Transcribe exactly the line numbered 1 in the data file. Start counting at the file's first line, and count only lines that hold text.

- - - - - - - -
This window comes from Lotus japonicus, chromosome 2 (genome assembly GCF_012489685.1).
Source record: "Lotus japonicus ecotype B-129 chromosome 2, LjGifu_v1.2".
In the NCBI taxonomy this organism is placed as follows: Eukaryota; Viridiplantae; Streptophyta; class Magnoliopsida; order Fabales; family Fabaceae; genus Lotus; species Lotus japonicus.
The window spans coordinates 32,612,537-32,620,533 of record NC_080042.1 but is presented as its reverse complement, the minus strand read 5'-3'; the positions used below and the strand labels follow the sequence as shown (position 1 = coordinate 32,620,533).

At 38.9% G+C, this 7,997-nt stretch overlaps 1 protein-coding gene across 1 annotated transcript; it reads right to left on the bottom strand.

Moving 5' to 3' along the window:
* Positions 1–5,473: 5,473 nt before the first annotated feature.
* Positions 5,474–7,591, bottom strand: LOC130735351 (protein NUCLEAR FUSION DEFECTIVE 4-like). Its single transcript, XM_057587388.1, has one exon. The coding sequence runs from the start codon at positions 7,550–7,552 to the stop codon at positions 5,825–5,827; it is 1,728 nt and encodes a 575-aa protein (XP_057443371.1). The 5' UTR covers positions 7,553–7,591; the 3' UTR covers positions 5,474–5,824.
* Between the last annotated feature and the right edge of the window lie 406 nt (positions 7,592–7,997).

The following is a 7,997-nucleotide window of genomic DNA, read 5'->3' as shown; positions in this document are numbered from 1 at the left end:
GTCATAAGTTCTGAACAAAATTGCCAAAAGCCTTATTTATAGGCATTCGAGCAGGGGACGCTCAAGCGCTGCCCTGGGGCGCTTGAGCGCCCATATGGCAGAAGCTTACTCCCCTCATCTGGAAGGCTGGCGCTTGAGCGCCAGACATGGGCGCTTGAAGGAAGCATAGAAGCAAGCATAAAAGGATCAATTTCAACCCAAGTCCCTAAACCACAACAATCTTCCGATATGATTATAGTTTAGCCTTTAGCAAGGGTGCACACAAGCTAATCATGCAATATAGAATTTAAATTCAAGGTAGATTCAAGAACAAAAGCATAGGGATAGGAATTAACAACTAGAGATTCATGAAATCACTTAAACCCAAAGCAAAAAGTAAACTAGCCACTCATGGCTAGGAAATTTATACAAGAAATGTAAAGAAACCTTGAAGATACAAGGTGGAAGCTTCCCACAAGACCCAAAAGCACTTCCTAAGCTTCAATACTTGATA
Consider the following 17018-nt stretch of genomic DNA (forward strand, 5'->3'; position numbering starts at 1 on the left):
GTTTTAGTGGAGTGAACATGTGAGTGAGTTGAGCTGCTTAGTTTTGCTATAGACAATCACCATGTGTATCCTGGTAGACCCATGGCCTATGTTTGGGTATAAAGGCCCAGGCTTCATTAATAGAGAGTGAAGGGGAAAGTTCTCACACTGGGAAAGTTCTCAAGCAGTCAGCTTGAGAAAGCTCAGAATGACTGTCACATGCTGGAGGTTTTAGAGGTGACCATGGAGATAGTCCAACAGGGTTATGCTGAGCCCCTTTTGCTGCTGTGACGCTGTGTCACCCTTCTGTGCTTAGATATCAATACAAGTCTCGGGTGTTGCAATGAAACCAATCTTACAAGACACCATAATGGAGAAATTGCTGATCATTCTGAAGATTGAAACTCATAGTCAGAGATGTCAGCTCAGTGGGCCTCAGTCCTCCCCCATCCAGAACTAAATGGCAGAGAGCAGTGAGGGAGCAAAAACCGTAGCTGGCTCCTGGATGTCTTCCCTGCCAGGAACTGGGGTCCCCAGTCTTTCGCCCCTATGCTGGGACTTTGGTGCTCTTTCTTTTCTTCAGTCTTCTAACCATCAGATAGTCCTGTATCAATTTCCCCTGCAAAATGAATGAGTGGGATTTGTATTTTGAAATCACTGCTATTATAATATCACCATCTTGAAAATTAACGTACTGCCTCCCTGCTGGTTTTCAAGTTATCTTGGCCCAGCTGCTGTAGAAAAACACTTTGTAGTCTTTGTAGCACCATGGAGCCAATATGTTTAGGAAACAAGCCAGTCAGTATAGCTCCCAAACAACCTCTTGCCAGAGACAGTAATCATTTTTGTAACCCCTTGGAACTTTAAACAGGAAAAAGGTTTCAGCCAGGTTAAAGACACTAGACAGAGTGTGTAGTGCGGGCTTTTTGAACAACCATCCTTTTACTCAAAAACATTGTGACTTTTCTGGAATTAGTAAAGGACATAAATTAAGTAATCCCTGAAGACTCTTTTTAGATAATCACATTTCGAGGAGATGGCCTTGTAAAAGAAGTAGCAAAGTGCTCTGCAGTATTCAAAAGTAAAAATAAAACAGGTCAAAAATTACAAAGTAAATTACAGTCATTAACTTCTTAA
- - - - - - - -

This window comes from Lotus japonicus, chromosome 2 (genome assembly GCF_012489685.1).